Another job listing at for a Data Analytics Specialist notes "as a member of the Data Analytics team, you will be responsible for: 1) Designing and developing data models, visualization dashboards, and presenting solutions to the business; 2) Maintaining the existing global data analytics toolset; 3) Supporting data collection; 4) Developing data analytics work programs and reports for large data sets to identify anomalies and business risks; 5) Developing and updating procedures related to data collection and analytics; and 6) Identifying data analytics opportunities, designing and executing tests, data extraction, and analysis utilizing the companyís various computer software packages within established deadlines. (edited to disguise the company)"

Carnegie Mellon University's Tepper School of Business (N.D.) has an article titled "Choosing Between a Masterís in Data Analytics vs Business Analytics." The article claims a "data analytics graduate program typically focuses on mathematical and programming skills and tools; this provides students with the knowledge they need to transform their organizationís data into a usable asset. ... An MS in Business Analytics typically offers courses that provide a comprehensive set of both technical and business skills, including management and communications. This enables students to become proficient with state-of-the-art technologies such as machine learning and optimization, while also learning how to best communicate their ideas to the rest of their organizations." The article/web page is promoting the CMU online Master of Science in Business Analytics (MSBA) program." The credibility, consistency, meaningfulness, and accuracy of much of the information defining these evolving terms and job titles can be questioned, but a review of the details and specifics on the websites suggests that business and data analysts are often differing jobs with differing education, knowledge and skill requirements. As a starting point, a business or decision analyst who performs business analytics tasks uses quantitative and statistical tools to identify data-based results that inform business decision making. A data analyst who is performing data analytics tasks often works on a team to extract data relevant to a specific task and then assists in applying tools to improve processes and systems and provide inputs and conclusions useful in decision making and decision automation.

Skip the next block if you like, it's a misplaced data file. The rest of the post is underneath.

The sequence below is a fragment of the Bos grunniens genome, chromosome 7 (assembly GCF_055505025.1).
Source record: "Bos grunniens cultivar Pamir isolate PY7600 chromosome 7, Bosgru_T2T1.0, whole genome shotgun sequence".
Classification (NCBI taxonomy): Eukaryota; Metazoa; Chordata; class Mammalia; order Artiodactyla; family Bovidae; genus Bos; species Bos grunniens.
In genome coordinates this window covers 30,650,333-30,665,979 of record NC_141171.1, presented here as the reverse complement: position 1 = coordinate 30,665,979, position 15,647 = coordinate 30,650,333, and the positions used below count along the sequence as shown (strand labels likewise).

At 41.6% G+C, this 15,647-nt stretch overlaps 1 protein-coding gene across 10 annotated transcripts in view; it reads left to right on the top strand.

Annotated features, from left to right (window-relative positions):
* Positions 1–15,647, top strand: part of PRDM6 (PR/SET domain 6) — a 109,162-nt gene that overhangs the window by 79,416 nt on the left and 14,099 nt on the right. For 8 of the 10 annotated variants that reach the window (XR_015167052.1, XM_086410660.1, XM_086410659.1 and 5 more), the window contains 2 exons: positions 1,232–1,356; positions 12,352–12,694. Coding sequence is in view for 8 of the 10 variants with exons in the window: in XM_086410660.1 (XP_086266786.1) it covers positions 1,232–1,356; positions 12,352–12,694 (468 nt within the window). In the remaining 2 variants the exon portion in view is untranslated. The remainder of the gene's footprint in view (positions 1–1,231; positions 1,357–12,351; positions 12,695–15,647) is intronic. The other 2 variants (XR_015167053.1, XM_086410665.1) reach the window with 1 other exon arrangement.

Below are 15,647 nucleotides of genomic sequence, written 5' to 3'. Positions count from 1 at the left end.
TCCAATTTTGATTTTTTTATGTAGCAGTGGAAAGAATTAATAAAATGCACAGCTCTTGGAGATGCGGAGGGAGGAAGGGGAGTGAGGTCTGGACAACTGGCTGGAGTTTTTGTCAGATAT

Is is useful to explore the relationship between business analytics and data analytics concepts and realms of practice. Perhaps both Business Analytics and Data Analytics are Sub Classes of a Super Class called Analytics in a specialization Hierarchy. Perhaps Business Analytics is a subset of a concept called Data Analytics. Conversely, perhaps Data Analytics is a subset of a concept called Business Analytics. See Figure 1for alternative representations of these possible relationships.

Opinions and perceptions of those using the terms seem to arbitrarily change what job title, course names, and/or program names are chosen in companies and at Universities for analytics jobs and programs. This brief discussion is a first approximation to explaining plausible, rational differences for usage of these two analytics terms. As noted earlier, all of the analytics professionals with these varied job titles have in common working with data, using analytical tools, and one hopes finding useful results. Perhaps business analytics focuses on answering business questions, primarily using internal business data as input. Perhaps data analytics is less restricted and uses more technical tools like Structured Query Language (SQL) and the R language and environment for statistical computing and graphics. Perhaps not always. A job title matters, but the list of required skills and competencies matters the most in hiring. Overall, it seems these terms differ in degree rather than in kind. There is a definitional continuum involving shades of meaning and task emphasis between the end points of business analytics and data analytics. Based on this discussion, we can not identify sharp, yes-np distinctions between business analytics and data analytics. Currently, the two types of analytics are not defined as discreet categories, but rather the terms are overlapping and related.


Author Unknown, "Business Analytics vs. Data Analytics: What You Need to Know," Blog post Colorado Technical University, Feb. 05, 2016 at URL

Author Unknown, "Business Analyst Job Description," last updated April 17, 2018 at URL

Author Unknown, "Data Analyst Job Description," at URL

Author Unkown, "Data Analytics," Techopedia, N.D. at URL

Author Unkown, "Choosing Between a Masterís in Data Analytics vs Business Analytics," Carnegie Mellon Tepper School of Business, N.D. at URL

Barret, K., "Business Analysis: The Evolution of a Profession," at URL

Davenport, T. H. & Harris, J. G. (2007). Competing on Analytics: The New Science of Winning. Harvard Business School Press.

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Business Analytics versus Data Analytics

Last update: 2018-06-24 08:32
Author: Daniel Power